―There are so many different colors lined up in PIGMENT TOKYO. How many colors are there?
In this shelf, there are over 4500 colors of pigments.
―Are they all made of different materials?
Yes, each color is made of different materials, and we have more than 4500 colors in total.
―These colors arranged in gradation, too?
These are the pigments called Iwaenogu (mineral pigments), which is made by pulverizing natural minerals or artificially made high fire glaze. They are divided according to the particle size, which creates the difference in colors from the same minerals. The coarser the particle size becomes, the darker the color becomes, and it becomes lighter as the particle size becomes finer.
―So, is everything here a mineral pigment?
Actually, natural pigments compose 70% in this shelf, and the rest of them are called effect pigment, which are normal pigments.
―Do you only sell pigments for Japanese paintings?
No. Although many people think so, these mineral pigments can be used for oil paintings and acrylic paintings, as well as Japanese paintings.
― Is it possible to paint directly with this pigment?
Well, no. The customers often ask us if they can mix the pigment with water. However, these bottled pigments are just a colored powder that becomes “a base of the paints”, so the final paint changes depending on what kind of medium you mix. For example, if you mix with animal glue, it will work for Japanese paints and oil for oil paintings, acrylic resin for acrylic paints and gum Arabic for watercolors. Therefore, basically, the name of the paints comes from the name of the medium that is used.
―I see. The combination of the pigments and medium allows creating different paints, does it?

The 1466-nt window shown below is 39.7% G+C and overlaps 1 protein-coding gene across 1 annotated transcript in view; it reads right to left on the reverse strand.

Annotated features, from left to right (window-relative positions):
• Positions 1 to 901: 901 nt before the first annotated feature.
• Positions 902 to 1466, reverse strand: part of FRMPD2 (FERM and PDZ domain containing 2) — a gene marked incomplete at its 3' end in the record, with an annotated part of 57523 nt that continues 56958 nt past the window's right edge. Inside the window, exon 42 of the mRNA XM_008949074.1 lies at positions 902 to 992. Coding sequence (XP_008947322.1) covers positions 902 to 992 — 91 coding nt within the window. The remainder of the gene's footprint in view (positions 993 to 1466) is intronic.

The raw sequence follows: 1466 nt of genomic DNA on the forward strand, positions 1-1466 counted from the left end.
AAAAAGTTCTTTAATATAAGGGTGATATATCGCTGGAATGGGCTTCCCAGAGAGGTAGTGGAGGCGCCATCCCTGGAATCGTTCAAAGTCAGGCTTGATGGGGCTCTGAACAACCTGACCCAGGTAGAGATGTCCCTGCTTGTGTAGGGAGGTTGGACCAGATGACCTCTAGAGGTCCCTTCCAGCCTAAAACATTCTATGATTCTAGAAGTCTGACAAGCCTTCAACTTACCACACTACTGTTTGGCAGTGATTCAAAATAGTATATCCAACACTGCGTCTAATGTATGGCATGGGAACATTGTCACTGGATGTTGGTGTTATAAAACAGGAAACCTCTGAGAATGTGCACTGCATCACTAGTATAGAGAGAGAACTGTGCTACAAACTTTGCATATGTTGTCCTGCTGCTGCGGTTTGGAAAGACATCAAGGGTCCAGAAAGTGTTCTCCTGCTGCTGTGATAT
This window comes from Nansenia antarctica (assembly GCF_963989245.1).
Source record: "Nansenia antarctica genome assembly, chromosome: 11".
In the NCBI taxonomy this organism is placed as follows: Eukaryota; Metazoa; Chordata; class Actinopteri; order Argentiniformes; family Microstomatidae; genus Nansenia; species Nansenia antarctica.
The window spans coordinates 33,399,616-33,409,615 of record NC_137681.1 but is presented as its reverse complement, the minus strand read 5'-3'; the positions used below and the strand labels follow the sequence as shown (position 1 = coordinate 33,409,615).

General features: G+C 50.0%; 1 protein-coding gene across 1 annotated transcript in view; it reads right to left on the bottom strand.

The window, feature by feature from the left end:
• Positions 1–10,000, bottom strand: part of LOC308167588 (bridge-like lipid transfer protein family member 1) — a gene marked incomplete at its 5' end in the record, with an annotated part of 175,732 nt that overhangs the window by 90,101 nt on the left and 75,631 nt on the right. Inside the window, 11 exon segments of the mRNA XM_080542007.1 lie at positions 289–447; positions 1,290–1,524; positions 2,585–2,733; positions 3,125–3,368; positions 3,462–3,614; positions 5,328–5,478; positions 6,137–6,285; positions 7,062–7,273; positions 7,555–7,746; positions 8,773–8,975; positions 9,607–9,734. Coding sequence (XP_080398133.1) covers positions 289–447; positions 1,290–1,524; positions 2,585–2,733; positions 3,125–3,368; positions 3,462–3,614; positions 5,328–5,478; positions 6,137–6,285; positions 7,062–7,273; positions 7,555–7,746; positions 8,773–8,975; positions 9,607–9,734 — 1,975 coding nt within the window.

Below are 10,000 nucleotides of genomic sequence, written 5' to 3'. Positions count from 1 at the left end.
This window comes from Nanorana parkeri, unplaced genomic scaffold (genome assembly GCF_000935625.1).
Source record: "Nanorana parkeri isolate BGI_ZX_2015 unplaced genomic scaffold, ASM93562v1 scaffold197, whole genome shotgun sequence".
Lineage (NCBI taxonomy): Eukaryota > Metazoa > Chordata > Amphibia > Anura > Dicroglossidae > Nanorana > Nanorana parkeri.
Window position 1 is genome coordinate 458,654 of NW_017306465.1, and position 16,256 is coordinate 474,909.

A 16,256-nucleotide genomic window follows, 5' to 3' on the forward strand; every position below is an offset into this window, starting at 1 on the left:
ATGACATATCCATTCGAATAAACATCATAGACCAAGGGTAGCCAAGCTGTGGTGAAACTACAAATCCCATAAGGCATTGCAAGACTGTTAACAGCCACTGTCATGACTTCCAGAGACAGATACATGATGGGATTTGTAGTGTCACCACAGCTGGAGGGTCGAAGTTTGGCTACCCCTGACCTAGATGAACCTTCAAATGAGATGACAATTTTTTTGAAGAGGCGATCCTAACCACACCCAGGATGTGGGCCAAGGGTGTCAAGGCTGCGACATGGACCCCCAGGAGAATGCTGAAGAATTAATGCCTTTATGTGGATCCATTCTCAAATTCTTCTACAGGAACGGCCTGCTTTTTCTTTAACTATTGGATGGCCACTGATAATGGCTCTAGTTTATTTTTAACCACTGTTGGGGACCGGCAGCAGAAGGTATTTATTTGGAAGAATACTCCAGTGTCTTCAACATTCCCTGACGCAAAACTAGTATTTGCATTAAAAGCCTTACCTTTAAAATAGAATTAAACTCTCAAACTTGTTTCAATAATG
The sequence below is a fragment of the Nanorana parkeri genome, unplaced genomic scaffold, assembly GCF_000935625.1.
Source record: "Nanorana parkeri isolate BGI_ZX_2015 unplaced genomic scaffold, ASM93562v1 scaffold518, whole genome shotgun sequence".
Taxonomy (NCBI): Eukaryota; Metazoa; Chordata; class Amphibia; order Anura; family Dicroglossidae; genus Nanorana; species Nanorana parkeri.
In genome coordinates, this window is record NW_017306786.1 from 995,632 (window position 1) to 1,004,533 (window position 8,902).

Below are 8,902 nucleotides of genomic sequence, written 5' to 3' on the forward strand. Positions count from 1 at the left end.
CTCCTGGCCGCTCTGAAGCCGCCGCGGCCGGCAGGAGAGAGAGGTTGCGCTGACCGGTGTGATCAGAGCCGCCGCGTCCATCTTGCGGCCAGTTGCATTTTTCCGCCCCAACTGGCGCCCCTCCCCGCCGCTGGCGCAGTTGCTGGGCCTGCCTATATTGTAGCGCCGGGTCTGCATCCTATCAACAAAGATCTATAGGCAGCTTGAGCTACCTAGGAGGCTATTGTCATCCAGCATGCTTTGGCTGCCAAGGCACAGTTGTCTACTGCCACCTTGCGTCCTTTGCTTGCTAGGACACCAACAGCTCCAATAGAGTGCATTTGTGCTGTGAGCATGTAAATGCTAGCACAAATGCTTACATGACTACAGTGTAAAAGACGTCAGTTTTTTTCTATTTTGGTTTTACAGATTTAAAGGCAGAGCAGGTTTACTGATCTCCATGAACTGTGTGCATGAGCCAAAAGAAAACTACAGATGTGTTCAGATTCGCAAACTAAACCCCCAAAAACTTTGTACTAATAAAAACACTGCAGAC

That’s right. During the Renaissance period in Europe, artist added oil and eggs to the pigments and made their own paints.
―Did Da Vinci and Michelangelo also use mineral pigments then?
Well, not exactly mineral pigments, but they made paints from natural materials, as there were almost no artificial color at that time. In the time of Da Vinci and Michelangelo, colors such as vermillion, malachite green, azurite blue and yellow ocher were used. If we compare these colors to Japanese paintings, vermillion is called Honshu, malachite green is Rokusho, azurite blue is Gunjo, and yellow ocher is Odo.
―I see. That means they used the same materials, regardless of the country or region.
Exactly. As we go back in time, there is less difference in the pigments that was used.
―I did not know that. As I look at the right side of the shelf, there are vivid colors from the middle. Is it different from the mineral pigment?
These pigments were made a while before the Industrial Revolution and they are called synthetic inorganic pigments or organic pigments. Having said that, vermilion has used chemicals from long ago, and not all the pigments were born in the modern period. However, it was after the Industrial Revolution that the color increased explosively.
―Next to the pigments, I see the glittery pigments. Are they also relatively new?
Yes, they are called “effect pigment”. It uses latest technology, yet is historically very old. In Japan, we call it “Unmo” or “Kira”, and it is used for old picture scrolls too. Nowadays, various colors are created using different coating and structure where the color changes by the angle. Also, it can be used not only for paintings but also for the beauty products such as eye shadows and nail polishes and automotive paints.
―You have all the pigments that are indispensable for the various coloring.
Yes, we say 4500 colors not only for Japanese painting, but also as for the base of every color and collectively call them “pigments”.
To sum up, we have roughly three types of the pigments, which are mineral pigments, artificial pigments and effect pigments.
Please feel free to pick up and compare the colors, and find your favorite pigments.